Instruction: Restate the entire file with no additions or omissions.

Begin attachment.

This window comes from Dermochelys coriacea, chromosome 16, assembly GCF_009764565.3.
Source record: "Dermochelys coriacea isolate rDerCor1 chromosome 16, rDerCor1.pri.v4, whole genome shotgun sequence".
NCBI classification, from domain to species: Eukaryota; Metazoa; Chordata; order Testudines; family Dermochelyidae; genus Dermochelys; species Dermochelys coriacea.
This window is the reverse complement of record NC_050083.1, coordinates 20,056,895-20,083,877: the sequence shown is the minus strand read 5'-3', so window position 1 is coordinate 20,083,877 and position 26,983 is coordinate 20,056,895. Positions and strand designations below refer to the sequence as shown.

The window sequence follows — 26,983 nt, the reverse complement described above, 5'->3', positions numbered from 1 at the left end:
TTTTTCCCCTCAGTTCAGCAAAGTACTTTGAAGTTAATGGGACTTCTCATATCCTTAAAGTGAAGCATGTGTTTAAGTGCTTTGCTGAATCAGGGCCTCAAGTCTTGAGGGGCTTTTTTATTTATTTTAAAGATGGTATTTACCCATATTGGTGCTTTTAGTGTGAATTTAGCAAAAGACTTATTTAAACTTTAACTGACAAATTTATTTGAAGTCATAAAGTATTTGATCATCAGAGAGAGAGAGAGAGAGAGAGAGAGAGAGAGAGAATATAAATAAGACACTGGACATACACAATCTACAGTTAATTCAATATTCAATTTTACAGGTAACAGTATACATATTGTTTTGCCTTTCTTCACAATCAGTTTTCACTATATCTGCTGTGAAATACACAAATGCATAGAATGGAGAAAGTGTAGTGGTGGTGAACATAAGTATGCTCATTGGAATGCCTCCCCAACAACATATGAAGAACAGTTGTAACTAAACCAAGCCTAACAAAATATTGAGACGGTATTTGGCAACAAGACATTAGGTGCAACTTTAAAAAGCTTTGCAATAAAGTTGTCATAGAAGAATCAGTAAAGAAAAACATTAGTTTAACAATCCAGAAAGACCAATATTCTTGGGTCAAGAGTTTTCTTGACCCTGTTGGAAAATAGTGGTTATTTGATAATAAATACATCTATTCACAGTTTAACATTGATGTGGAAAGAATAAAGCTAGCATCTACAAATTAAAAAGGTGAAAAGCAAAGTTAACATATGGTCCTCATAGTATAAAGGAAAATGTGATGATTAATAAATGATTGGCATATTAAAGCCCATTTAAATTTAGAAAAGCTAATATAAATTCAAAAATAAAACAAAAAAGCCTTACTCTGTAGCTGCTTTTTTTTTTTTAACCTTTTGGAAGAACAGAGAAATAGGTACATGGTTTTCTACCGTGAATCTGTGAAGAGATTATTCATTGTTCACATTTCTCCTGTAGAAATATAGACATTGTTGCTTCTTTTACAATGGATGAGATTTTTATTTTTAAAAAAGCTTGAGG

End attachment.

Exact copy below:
This window comes from Dermochelys coriacea, chromosome 16, assembly GCF_009764565.3.
Source record: "Dermochelys coriacea isolate rDerCor1 chromosome 16, rDerCor1.pri.v4, whole genome shotgun sequence".
NCBI classification, from domain to species: Eukaryota; Metazoa; Chordata; order Testudines; family Dermochelyidae; genus Dermochelys; species Dermochelys coriacea.
This window is the reverse complement of record NC_050083.1, coordinates 20,056,895-20,083,877: the sequence shown is the minus strand read 5'-3', so window position 1 is coordinate 20,083,877 and position 26,983 is coordinate 20,056,895. Positions and strand designations below refer to the sequence as shown.

The window sequence follows — 26,983 nt, the reverse complement described above, 5'->3', positions numbered from 1 at the left end:
TTTTTCCCCTCAGTTCAGCAAAGTACTTTGAAGTTAATGGGACTTCTCATATCCTTAAAGTGAAGCATGTGTTTAAGTGCTTTGCTGAATCAGGGCCTCAAGTCTTGAGGGGCTTTTTTATTTATTTTAAAGATGGTATTTACCCATATTGGTGCTTTTAGTGTGAATTTAGCAAAAGACTTATTTAAACTTTAACTGACAAATTTATTTGAAGTCATAAAGTATTTGATCATCAGAGAGAGAGAGAGAGAGAGAGAGAGAGAGAGAGAATATAAATAAGACACTGGACATACACAATCTACAGTTAATTCAATATTCAATTTTACAGGTAACAGTATACATATTGTTTTGCCTTTCTTCACAATCAGTTTTCACTATATCTGCTGTGAAATACACAAATGCATAGAATGGAGAAAGTGTAGTGGTGGTGAACATAAGTATGCTCATTGGAATGCCTCCCCAACAACATATGAAGAACAGTTGTAACTAAACCAAGCCTAACAAAATATTGAGACGGTATTTGGCAACAAGACATTAGGTGCAACTTTAAAAAGCTTTGCAATAAAGTTGTCATAGAAGAATCAGTAAAGAAAAACATTAGTTTAACAATCCAGAAAGACCAATATTCTTGGGTCAAGAGTTTTCTTGACCCTGTTGGAAAATAGTGGTTATTTGATAATAAATACATCTATTCACAGTTTAACATTGATGTGGAAAGAATAAAGCTAGCATCTACAAATTAAAAAGGTGAAAAGCAAAGTTAACATATGGTCCTCATAGTATAAAGGAAAATGTGATGATTAATAAATGATTGGCATATTAAAGCCCATTTAAATTTAGAAAAGCTAATATAAATTCAAAAATAAAACAAAAAAGCCTTACTCTGTAGCTGCTTTTTTTTTTTTAACCTTTTGGAAGAACAGAGAAATAGGTACATGGTTTTCTACCGTGAATCTGTGAAGAGATTATTCATTGTTCACATTTCTCCTGTAGAAATATAGACATTGTTGCTTCTTTTACAATGGATGAGATTTTTATTTTTAAAAAAGCTTGAGG